A lot of thought goes into having bariatric surgery. Research ranging from which procedure to which surgeon should I choose is done. But not many people think about their answer to a common question encountered after surgery.
“Wow, you look great. What did you do?”
It wasn’t until about 6 months after my gastric bypass surgery that I encountered this question. It came from a co-worker that works in a different part of the country but visits our office a couple of times a year. Many people at my office already knew I had surgery. I let a couple of people know that I would be out for about a week recovering from gastric bypass surgery. And they were all very supportive for the record.
I really didn’t have to tell many people on a day to day basis about my surgery after I got back. The weight doens’t just fall off after the surgery. Its still hard work and I had to drastically change my diet. And the people that saw me on a day to day basis never saw a big change. A pound here and a pound there kept my weight loss under the radar. But after 6 months I had lost close to 60 pounds and I looked thinner and healthier.
Sarah, the co-worker that I mentioned, hadn’t been to the office in about 8 months. The last time I saw her was before my gastric bypass surgery. She walked into the office and took a double take when she saw me. I should have expected it, but I wasn’t ready. “Wow, you look great. What did you do?”
For me, the answer fell out of my mouth. “I’m eating healthier and I’ve been working out five times a week.”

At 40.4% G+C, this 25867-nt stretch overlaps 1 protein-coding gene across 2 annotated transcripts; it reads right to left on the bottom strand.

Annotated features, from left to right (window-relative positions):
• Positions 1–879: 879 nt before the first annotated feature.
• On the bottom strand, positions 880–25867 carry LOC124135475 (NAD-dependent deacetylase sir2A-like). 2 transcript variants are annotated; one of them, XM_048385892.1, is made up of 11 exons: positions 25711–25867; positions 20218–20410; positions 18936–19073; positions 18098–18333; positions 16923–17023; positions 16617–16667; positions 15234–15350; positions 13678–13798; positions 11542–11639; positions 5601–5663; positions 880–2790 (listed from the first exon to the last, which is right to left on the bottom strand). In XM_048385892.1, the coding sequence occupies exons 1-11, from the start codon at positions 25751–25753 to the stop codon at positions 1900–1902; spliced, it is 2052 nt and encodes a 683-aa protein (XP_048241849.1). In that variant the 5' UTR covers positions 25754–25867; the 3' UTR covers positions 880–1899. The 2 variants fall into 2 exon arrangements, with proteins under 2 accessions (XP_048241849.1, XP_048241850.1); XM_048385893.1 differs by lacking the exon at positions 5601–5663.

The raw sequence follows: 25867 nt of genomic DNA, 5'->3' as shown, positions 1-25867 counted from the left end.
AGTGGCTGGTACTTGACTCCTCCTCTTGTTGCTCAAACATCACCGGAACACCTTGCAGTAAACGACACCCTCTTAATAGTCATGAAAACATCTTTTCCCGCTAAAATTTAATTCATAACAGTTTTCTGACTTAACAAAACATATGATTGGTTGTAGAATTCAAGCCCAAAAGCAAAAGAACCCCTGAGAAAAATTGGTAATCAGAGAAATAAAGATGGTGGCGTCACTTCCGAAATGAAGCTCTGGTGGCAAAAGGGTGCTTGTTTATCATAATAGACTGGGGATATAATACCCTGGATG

It’s strange, I’m really not embarrassed about having weight loss surgery and I’m not a good liar. So I have no idea why I didn’t tell Sarah about my procedure, but I didn’t. Sarah went to her temporary office to work and have her meetings for the two days she was here. I didn’t make an effort to seek her out and fix the lie I had told about my weight loss. In my defense, it wasn’t truly a lie because I did change my diet and I was working out five times a week. But still, I had lied about my surgery.
After that experience I have never lied about having gastric bypass surgery. I’m proud of the choice I’ve made and I’m 90 lbs lighter because of it. I’m healthier and I plan on living a longer, happier life with my family and friends. But I do understand not wanting to answer all of the questions that arise after you’ve told someone you’ve had gastric bypass surgery. But like I said, I’m a bad liar so I’m stuck telling the truth.
Sarah quit our company before she came back to visit our office again. So if you’re reading this Sarah, I’ve had gastric bypass surgery. Sorry for the lie. And yes, I can only eat a fist-sized portion of food each meal.
What are you planning on doing?
If you’re married or have a significant other, I’m sure you’re going to tell him or her. And most people tell their immediate family, but will you tell your friends? Do you wait for them to ask or just tell them? We were lucky enough to interview a patient who decided she wouldn’t even tell her mom.
Whatever you do, its your choice to have weight loss surgery and your decision on whether or not you want to tell people about it. I don’t think keeping your surgery a secret is wrong or bad. What do you think?